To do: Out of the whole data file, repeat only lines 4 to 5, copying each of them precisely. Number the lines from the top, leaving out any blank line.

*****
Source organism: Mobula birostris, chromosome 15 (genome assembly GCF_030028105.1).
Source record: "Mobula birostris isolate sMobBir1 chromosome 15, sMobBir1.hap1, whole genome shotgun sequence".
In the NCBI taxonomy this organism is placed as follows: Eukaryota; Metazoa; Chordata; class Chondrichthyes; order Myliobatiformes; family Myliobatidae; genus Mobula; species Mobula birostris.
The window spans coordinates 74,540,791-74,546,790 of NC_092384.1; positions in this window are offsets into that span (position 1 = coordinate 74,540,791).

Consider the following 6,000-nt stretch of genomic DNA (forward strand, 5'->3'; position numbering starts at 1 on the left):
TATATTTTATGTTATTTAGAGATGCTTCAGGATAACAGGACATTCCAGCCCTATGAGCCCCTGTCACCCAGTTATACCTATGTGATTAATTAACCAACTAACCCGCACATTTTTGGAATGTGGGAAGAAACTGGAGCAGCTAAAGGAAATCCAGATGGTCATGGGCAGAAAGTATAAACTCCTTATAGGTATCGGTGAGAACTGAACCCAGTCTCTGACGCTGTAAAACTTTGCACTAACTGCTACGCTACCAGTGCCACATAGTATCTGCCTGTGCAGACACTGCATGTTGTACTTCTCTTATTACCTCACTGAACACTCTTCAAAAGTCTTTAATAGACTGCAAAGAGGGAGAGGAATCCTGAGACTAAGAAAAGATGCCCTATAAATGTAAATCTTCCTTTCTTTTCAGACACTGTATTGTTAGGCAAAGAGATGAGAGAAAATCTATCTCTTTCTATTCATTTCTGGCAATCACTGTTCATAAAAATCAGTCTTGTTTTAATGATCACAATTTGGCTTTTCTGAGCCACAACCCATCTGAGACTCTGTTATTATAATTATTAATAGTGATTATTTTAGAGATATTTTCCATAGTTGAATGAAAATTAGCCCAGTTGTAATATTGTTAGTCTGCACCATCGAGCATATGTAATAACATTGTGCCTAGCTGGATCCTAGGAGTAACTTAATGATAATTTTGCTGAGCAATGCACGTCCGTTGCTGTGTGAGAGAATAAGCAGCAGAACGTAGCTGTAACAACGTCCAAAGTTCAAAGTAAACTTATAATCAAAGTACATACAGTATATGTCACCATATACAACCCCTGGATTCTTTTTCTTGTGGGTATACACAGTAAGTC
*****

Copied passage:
The window spans coordinates 74,540,791-74,546,790 of NC_092384.1; positions in this window are offsets into that span (position 1 = coordinate 74,540,791).

Consider the following 6,000-nt stretch of genomic DNA (forward strand, 5'->3'; position numbering starts at 1 on the left):